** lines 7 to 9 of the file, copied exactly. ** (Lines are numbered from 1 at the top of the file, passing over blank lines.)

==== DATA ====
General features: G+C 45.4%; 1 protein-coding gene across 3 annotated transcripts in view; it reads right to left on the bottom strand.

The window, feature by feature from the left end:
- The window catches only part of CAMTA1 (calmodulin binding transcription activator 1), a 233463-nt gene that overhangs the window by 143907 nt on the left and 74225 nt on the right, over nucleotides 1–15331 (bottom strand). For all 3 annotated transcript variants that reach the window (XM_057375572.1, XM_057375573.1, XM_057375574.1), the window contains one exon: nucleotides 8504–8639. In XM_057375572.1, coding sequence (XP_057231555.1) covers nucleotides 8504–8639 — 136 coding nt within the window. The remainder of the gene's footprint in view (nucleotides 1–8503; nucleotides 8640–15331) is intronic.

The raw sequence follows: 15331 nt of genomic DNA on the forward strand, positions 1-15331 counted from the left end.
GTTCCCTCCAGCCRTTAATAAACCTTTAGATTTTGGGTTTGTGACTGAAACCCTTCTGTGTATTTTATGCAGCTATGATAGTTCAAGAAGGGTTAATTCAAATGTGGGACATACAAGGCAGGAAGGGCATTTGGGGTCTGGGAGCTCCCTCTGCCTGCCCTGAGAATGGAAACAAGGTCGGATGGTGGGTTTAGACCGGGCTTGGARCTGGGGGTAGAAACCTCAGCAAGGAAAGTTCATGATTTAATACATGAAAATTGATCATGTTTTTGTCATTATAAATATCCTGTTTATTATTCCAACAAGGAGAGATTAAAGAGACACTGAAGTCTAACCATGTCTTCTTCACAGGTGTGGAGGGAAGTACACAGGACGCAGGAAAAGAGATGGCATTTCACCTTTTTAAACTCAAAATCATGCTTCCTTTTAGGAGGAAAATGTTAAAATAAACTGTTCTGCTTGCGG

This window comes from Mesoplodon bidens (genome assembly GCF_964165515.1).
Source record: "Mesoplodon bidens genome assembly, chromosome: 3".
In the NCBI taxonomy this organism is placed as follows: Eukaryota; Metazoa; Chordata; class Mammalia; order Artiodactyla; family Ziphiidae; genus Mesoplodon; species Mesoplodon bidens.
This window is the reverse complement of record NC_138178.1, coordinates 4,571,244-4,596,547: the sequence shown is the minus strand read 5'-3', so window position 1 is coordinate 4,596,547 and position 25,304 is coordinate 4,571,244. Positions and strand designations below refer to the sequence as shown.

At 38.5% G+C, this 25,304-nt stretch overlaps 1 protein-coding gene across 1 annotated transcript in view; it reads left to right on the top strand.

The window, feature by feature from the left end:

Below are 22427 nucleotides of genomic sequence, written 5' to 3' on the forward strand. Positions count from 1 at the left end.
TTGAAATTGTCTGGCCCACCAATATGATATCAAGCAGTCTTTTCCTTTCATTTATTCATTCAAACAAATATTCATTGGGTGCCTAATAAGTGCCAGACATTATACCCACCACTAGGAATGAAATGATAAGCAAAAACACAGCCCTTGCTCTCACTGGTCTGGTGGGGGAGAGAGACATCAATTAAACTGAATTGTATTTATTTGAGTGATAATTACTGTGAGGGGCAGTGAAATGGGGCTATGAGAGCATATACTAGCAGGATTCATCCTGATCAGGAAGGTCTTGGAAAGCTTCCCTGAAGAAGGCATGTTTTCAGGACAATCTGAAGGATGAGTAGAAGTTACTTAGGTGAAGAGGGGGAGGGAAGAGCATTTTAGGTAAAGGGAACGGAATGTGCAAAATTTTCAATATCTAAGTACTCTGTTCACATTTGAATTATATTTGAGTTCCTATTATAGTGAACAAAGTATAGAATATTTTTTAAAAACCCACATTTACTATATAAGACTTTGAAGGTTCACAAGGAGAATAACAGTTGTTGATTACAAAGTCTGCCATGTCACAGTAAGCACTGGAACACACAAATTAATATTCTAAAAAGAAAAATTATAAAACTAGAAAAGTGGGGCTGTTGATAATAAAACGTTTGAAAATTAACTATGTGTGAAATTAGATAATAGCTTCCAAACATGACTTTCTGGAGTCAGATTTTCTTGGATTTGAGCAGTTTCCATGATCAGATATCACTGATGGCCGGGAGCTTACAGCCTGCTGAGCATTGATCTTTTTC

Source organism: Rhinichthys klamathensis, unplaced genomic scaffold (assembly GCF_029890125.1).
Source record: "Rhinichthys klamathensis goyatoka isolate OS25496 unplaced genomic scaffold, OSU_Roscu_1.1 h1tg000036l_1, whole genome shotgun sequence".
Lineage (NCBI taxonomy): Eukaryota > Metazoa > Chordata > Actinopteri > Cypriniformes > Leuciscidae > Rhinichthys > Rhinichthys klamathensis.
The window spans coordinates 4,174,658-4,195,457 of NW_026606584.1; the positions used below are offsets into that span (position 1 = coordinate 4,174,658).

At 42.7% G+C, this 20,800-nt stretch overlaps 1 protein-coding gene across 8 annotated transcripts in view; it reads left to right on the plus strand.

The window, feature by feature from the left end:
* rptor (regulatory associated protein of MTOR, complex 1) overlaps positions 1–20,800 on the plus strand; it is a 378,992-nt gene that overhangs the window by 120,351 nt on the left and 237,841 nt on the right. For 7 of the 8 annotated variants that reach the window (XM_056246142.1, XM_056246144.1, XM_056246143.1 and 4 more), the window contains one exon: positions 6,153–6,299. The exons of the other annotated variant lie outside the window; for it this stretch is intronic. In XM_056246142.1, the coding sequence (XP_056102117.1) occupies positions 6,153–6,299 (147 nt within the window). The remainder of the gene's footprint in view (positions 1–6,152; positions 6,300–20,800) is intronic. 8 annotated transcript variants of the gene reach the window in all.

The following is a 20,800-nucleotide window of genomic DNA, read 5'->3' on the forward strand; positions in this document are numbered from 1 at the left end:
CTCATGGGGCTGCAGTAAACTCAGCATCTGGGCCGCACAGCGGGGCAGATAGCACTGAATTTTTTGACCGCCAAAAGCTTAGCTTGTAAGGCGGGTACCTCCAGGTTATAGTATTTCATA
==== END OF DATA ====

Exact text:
Source record: "Mesoplodon bidens genome assembly, chromosome: 3".
In the NCBI taxonomy this organism is placed as follows: Eukaryota; Metazoa; Chordata; class Mammalia; order Artiodactyla; family Ziphiidae; genus Mesoplodon; species Mesoplodon bidens.
This window is the reverse complement of record NC_138178.1, coordinates 4,571,244-4,596,547: the sequence shown is the minus strand read 5'-3', so window position 1 is coordinate 4,596,547 and position 25,304 is coordinate 4,571,244. Positions and strand designations below refer to the sequence as shown.